14:40 | SPEAKER: Dominik Velan ABSTRACT. Vector Addition Systems with States (VASS) provide a well-known and fundamental model for the analysis of concurrent processes, parametrized systems, and are also used as abstract models of programs in resource bound analysis. In this paper we study the problem of obtaining asymptotic bounds on the termination time of a given VASS. In particular, we focus on the practically important case of obtaining polynomial bounds on termination time. Our main contributions are as follows: First, we present a polynomial-time algorithm for deciding whether a given VASS has a linear asymptotic complexity. We also show that if a complexity of a VASS is not linear, it is at least quadratic. Second, we classify VASS according to quantitative properties of their cycles. We show that certain singularities in these properties are the key reason for non-polynomial asymptotic complexity of VASS. In absence of singularities, we show that the asymptotic complexity is always polynomial and of the form $\Theta(n^k)$, for some integer $k\leq d$. We present a polynomial-time algorithm computing the optimal $k$. For general VASS, the same algorithm, which is based on a complete technique for the construction of ranking functions in VASS, produces a valid lower bound, i.e. a $k$ such that the termination complexity is $\Omega(n^k)$. Our results are based on new insights into the geometry of VASS dynamics, which hold the potential for further applicability to VASS analysis. |

15:00 | SPEAKER: Brandon Bohrer ABSTRACT. Information-flow security is important to the safety and privacy of cyber-physical systems (CPSs) across many domains: information leakage can both violate user privacy and provide information that supports further attacks. CPSs face the challenge that information can flow both in discrete cyber channels and in continuous real-valued physical channels ranging from time to physical flow of resources. We call these hybrid information flows and introduce dHL, the first logic for verifying these flows in hybrid-dynamical models of CPSs. We achieve verification of hybrid information flows by extending differential dynamic logic (dL) for hybrid-dynamical systems with hybrid-logical features for explicit representation and relation of program states. By verifying hybrid information flows, we ensure security even under a strong attacker model wherein an attacker can observe time and physical values continuously. We present a Hilbert-style proof calculus for dHL, prove it sound, and compare the expressive power of dHL with dL. We demonstrate dHL's abilities by developing a hybrid system model of the smart electrical grid FREEDM. We verify that the naive model has a previously-unknown information flow vulnerability and verify that a revised model resolves the vulnerability. To the best of our knowledge, this is both the first information flow proof for hybrid information flows and the first for a hybrid-dynamical model. We discuss applications of hybrid information flow to a range of critical systems. |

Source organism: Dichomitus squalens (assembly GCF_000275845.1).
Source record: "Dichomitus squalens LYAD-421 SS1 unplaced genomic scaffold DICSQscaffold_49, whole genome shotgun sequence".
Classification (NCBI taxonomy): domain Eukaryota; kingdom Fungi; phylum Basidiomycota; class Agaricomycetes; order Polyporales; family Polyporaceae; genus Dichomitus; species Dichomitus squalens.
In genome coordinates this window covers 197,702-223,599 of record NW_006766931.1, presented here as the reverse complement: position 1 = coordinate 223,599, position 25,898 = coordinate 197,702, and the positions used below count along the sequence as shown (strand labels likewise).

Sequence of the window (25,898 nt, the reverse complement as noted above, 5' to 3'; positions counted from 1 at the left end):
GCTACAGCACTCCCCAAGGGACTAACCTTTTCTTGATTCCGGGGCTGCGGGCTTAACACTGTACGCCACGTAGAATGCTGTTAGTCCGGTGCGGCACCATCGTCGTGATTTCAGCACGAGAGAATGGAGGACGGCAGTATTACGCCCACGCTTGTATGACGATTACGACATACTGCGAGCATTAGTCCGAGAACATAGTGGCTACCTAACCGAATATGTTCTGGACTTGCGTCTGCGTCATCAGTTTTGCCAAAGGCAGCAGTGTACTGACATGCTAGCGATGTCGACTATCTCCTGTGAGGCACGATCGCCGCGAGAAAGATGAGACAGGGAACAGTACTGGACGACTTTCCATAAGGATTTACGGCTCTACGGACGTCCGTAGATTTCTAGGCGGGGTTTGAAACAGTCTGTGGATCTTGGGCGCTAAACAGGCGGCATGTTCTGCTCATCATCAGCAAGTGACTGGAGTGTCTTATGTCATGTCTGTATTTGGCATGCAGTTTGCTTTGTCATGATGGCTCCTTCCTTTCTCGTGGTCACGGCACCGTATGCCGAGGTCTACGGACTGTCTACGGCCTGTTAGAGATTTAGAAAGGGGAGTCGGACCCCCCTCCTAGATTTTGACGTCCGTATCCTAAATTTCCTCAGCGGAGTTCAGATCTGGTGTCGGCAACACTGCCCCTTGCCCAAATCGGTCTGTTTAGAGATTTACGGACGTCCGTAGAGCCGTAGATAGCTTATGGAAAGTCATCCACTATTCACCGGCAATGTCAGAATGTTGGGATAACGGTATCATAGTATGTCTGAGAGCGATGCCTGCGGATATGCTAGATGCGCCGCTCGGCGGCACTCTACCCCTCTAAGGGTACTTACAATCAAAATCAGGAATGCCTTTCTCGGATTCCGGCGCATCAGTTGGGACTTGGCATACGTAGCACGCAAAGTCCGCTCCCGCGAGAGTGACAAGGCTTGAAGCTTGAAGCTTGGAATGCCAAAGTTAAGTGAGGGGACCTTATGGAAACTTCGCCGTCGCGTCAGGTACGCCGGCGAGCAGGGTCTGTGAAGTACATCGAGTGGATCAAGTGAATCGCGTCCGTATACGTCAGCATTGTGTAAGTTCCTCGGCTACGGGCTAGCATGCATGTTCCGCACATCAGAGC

15:20 | SPEAKER: André Platzer ABSTRACT. We prove the completeness of an axiomatization for differential equation invariants. First, we show that the differential equation axioms in differential dynamic logic are complete for all algebraic invariants. Our proof exploits differential ghosts, which introduce additional variables that can be chosen to evolve freely along new differential equations. Cleverly chosen differential ghosts are the proof-theoretical counterpart of dark matter. They create new hypothetical state, whose relationship to the original state variables satisfies invariants that did not exist before. The reflection of these new invariants in the original system enables its analysis. We then show that extending the axiomatization with existence and uniqueness axioms makes it complete for all local progress properties, and further extension with a real induction axiom makes it complete for all real arithmetic invariants. This yields a parsimonious axiomatization, which serves as the logical foundation for reasoning about invariants of differential equations. Moreover, our approach is purely axiomatic, and so the axiomatization is suitable for sound implementation in foundational theorem provers. |